9. To limit duplicate content use a robots.txt page to forbid access to the kinds of pages that are just repeats of content which is displayed in full elsewhere, and which people are not likely to link to. So on a blog, for example, you would disallow category, archive and tag pages. These are all duplicating post content and are not the kinds of pages people from outside will link to.
10. It follows from point 9 then, that your sitemap need not link to these "intermediate" 2nd level pages... it can link directly to the "real" content pages at level 3 using just labels/headings for the 2nd level (hope that makes sense).
What you're doing here is pouring as much "authority" into the sitemap page as possible, and into your homepage. You're doing this by linking to both these pages from every other page on the site, both in the main menu and in the footer. You're telling the SEs that these two pages are a really big deal.
Then your including all important internal pages on your sitemap page, so they are seen to be just one hop away from a key page (the sitemap) that is linked to from everywhere. (And your naming your sitemap page "sitemap" because I think Google is smart enough to know what that word means and treat the page accordingly.)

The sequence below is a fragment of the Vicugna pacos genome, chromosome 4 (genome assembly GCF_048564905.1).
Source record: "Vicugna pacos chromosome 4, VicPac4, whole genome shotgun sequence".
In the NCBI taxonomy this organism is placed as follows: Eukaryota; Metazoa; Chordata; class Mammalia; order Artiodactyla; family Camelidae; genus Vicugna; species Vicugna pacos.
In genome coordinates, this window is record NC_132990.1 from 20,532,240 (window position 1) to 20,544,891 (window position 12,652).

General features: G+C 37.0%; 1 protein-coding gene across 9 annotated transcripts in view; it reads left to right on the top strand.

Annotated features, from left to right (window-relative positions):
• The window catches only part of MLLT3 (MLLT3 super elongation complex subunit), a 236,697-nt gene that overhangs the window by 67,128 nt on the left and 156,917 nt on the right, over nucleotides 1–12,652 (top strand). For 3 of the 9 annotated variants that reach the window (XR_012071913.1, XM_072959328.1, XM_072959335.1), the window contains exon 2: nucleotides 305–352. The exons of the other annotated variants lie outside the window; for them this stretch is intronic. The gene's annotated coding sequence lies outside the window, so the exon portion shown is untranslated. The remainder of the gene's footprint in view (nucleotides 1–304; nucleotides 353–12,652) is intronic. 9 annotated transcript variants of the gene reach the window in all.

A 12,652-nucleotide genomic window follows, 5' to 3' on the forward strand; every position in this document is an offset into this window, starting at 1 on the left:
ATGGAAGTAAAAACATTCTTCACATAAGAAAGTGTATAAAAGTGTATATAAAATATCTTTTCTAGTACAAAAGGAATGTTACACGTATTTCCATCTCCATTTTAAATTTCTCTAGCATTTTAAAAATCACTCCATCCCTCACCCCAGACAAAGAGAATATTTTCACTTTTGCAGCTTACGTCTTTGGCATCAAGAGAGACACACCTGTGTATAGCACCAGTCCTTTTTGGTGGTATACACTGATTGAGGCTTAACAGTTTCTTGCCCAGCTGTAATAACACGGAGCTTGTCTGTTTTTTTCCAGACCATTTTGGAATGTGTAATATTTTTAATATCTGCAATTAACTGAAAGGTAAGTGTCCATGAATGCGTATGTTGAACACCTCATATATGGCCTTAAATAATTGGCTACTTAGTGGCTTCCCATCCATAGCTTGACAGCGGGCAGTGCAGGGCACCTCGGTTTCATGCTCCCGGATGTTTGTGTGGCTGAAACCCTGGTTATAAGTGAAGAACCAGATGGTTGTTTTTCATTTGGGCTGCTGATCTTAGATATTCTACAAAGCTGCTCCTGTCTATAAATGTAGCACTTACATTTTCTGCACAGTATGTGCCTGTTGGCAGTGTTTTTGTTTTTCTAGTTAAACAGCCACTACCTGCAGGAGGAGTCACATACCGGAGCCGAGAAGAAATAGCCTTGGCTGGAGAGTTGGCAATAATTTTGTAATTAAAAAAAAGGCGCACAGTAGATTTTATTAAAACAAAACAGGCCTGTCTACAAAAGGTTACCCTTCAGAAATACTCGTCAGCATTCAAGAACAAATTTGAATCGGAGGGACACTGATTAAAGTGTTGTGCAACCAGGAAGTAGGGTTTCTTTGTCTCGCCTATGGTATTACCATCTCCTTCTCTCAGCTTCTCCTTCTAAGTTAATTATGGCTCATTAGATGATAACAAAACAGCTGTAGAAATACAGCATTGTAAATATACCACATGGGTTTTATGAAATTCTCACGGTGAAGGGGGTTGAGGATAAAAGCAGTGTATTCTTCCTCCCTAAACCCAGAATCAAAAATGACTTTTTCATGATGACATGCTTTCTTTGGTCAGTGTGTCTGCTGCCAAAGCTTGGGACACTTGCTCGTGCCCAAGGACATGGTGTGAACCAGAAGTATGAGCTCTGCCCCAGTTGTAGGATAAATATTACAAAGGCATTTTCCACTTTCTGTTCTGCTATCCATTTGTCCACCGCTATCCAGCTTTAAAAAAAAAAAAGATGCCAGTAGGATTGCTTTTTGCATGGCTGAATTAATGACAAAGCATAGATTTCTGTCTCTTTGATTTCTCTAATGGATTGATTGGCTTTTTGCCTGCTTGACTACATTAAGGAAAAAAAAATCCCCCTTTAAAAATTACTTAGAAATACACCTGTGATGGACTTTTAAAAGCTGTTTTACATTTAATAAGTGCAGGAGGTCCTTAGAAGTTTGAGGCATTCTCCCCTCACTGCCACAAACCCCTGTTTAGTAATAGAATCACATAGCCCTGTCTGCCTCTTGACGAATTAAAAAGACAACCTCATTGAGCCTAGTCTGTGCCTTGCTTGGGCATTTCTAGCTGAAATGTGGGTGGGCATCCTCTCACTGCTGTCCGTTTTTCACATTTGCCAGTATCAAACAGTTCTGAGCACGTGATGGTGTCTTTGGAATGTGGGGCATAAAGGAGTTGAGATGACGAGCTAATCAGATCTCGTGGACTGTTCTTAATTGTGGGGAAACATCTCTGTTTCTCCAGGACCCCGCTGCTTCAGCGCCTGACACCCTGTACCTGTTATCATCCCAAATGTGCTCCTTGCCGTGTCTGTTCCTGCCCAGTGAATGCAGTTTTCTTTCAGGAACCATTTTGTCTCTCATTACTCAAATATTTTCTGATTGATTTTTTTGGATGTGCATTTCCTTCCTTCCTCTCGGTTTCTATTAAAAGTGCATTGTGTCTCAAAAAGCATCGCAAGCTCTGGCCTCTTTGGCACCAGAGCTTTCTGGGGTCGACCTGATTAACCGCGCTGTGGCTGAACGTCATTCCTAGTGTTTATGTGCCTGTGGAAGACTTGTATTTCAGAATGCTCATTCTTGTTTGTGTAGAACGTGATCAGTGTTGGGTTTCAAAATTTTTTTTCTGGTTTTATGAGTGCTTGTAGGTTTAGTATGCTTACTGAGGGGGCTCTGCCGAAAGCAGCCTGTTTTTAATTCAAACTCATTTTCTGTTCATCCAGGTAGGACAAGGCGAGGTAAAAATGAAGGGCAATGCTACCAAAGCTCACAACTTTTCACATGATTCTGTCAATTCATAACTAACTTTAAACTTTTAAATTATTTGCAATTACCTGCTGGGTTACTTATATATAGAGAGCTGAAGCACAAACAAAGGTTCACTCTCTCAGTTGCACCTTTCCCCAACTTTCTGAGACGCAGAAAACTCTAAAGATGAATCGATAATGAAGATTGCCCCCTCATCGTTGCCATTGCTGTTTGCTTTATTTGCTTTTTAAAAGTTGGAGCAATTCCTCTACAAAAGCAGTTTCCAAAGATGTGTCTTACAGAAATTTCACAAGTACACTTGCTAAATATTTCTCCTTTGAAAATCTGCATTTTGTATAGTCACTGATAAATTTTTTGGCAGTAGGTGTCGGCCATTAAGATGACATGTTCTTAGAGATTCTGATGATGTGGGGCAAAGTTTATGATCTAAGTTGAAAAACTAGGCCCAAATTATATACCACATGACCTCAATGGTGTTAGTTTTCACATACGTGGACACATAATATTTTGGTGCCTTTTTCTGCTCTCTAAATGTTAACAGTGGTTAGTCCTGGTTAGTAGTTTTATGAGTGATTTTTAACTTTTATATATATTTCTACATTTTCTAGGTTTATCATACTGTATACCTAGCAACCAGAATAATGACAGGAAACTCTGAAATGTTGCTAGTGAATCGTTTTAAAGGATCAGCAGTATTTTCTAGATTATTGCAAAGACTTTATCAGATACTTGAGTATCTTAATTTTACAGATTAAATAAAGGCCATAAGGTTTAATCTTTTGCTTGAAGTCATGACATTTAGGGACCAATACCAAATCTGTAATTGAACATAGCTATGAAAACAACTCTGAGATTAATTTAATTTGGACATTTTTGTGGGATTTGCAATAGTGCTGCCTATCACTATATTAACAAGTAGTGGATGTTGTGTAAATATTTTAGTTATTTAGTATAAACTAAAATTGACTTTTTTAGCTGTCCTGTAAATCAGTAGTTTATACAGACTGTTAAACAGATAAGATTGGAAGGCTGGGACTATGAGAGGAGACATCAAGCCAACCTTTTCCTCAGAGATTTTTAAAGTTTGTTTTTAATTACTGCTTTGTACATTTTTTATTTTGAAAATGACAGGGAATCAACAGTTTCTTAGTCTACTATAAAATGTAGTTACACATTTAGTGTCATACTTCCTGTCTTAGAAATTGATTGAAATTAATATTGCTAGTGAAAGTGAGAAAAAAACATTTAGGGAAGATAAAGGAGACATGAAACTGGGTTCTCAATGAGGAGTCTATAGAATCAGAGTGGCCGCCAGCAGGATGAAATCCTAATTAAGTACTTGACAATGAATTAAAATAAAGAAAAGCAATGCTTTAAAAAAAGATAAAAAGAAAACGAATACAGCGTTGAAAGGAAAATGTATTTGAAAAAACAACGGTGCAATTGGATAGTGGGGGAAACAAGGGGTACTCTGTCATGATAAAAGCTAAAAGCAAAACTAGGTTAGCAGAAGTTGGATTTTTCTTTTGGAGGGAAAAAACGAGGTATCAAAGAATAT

Personally, I don't care about nor bother with the "official" Google Sitemap XML specification, as I think the goals are well enough achieved with the above. I know it works, because I can see the fruit of it both in content rankings and in the Google Webmaster tool reports.
I personally really like the idea of "related content" links on all key content pages. This tells humans what else to go look at, but I would not be surprised if the SEs (especially Google) are savvy to this. Wordpress, for example, makes this a very simple feature to implement, with a number of plugins written to achieve this.